The Parallel Parliament

Glen Pearson

Posts tagged “partisanship

Brain Breaking

Posted on November 6, 2014

THERE WERE LOTS OF THINGS TO BE WORRIED ABOUT regarding this week’s mid-term election south of the border. In many ways it didn’t matter which party won what because we have seen this film before and the ultimate losers are citizens themselves. The partisan squabbles will only be magnified and the run-up to the next presidential election will be painful to watch. Perhaps the most sinister portent of all wasn’t about who prevailed but who didn’t show up. Only 38% of voters filled out their ballots, reminding us yet again that politics continues on at the same time as democracy is in danger of dying. But it’s not merely about the political class and how they just seem bent towards destroying one another; it…

The New Breed

Posted on June 25, 2014

THE MORE ONE EXAMINES IT, THE EASIER IT IS TO CONCLUDE that politics of the heavily partisan nature is quickly losing its appeal to the average citizen living in a community and just desiring a good place to live and opportunities for their children. Previously we let political parties formulate their policies on various parts of the political spectrum and then citizens could select their priorities and vote from there. In many ways it all functioned well: communities were offered choices, parties drew on supporters, and politics involved rigorous debate that clarified the issues. What we have been witnessing in the past two decades is the breaking down of that model for two key reasons. The first arises when people don’t really know what political…

Smart Sovereignty

Posted on June 5, 2014

  THOMAS JEFFERSON AND HIS PEERS STOOD ON THE VERGE of an entirely new historical era, but the ultimate question remained: were citizens up to the challenge of enhancing the democratic ideal and of intelligently voting for representatives who best housed their values? Over 200 years later, we look back on those turbulent times and wonder what the big deal was. But that’s only because we have the benefit of hindsight. All that the Founding Fathers of the American Revolution saw when they looked back was a combination of wealth owners and a political elite that basically decided for everyone else how society would function. To decide upon a marked departure and simply “trust the people” approach was a gamble of truly historic proportions and…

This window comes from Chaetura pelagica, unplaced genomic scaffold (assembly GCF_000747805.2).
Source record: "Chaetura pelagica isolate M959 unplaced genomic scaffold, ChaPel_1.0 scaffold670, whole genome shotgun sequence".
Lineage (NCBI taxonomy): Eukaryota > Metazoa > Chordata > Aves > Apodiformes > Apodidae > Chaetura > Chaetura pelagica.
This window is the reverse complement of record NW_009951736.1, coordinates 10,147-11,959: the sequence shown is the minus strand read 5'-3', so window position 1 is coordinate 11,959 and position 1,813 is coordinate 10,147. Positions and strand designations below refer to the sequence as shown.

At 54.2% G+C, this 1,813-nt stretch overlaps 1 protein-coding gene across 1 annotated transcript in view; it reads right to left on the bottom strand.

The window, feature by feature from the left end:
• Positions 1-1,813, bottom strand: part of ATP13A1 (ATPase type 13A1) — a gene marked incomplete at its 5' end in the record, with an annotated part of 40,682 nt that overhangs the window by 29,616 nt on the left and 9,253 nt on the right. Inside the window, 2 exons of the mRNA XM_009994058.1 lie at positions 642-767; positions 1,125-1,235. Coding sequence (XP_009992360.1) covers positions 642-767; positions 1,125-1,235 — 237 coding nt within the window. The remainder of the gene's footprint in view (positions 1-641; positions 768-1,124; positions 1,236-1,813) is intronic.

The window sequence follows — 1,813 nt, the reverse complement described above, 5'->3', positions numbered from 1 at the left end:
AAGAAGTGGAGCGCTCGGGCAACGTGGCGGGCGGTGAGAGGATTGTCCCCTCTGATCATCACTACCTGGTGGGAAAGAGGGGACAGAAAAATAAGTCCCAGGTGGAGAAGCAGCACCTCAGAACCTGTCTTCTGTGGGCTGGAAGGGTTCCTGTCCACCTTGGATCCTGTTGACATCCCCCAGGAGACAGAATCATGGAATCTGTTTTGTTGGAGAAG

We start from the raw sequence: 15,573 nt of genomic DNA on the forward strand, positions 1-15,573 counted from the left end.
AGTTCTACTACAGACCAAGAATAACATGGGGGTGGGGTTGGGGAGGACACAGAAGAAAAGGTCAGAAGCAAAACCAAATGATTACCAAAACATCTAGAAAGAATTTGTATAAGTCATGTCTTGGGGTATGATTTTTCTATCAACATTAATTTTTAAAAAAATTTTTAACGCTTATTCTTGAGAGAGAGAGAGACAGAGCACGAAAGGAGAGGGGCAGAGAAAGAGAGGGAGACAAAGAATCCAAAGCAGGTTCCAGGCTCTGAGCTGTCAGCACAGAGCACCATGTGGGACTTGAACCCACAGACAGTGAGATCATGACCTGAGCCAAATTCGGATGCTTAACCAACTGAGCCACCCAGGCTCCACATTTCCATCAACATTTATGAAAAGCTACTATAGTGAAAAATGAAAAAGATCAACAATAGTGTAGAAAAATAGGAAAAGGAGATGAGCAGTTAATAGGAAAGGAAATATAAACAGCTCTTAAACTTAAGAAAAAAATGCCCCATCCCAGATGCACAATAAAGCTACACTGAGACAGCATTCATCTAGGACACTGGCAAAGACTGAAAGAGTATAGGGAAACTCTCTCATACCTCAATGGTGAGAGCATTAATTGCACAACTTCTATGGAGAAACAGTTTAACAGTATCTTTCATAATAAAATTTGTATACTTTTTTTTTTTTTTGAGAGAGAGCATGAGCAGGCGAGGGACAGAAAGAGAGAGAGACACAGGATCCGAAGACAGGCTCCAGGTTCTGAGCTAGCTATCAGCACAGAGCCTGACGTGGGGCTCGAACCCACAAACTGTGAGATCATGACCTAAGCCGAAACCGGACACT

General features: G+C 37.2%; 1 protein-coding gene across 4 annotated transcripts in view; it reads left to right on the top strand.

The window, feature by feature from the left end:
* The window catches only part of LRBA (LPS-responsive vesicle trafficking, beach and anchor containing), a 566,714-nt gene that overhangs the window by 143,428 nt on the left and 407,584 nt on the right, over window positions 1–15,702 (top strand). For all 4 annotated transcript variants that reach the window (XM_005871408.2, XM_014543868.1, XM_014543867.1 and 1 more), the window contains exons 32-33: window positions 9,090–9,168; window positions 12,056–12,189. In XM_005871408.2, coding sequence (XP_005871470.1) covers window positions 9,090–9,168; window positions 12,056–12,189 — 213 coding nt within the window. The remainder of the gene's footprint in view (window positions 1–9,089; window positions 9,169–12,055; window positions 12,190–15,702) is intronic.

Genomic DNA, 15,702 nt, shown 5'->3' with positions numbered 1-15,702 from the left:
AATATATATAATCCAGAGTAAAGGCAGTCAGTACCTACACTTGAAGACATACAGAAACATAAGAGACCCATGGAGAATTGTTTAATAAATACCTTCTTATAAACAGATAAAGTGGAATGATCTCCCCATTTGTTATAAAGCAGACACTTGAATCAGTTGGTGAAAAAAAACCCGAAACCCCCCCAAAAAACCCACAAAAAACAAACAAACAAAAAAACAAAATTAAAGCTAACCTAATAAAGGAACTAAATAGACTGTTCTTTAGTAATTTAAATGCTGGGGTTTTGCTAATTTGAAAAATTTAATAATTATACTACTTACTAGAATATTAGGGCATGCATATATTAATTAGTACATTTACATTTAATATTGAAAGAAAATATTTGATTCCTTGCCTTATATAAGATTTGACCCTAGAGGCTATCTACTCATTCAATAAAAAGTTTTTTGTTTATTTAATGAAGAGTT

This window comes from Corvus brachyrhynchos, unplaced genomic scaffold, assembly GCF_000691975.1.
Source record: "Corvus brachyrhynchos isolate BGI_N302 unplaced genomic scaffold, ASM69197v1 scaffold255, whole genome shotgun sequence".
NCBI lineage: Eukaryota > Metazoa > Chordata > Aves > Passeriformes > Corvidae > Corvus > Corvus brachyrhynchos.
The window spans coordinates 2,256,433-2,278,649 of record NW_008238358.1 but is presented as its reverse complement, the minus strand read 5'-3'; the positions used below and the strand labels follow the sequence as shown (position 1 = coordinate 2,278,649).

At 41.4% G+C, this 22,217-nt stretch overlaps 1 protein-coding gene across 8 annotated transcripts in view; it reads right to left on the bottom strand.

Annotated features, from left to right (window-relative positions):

The Partisan Mind (2)

Posted on October 9, 2013

It seemed like a sincere enough request.  I was being asked by an MP from another party if I’d like to have a drink with other MPs just to be social.  “Sure,” I responded, and that evening, following a late vote in the House, we retired to a favourite watering hole in Ottawa.  Nine of us had gathered, from every party but one.  I listened in fascination as we all complained about how impossible it was to accomplish any cross-party cooperation because our party positions were so rigid.  Government and opposition MPs that evening bemoaned the decline of democracy but we were all stymied as to what to do about it.  When it was suggested that we take a public stand in the House…

The Partisan Mind (1)

Posted on October 8, 2013

The dictionary defines the word partisan as an “adherent or supporter of a person, group, party or cause.  A person who shows a biased, emotional allegiance.”  It also carries a military connotation, meaning someone “engaged in harassing the enemy.”  We get our English word from the Latin pars, which means “particular” and which evolved into the word “partiality.” The term has always possessed a kind of edge, yet previous times viewed a partisan as a loyalist who held to certain views.  Today it accumulates increasingly negative baggage and such a person is frequently viewed as incapable of understanding and blind to further truth.  That’s a shame.  Sincere partisans are everywhere in politics, believing in their cause, and furthering their point of view.  All of…

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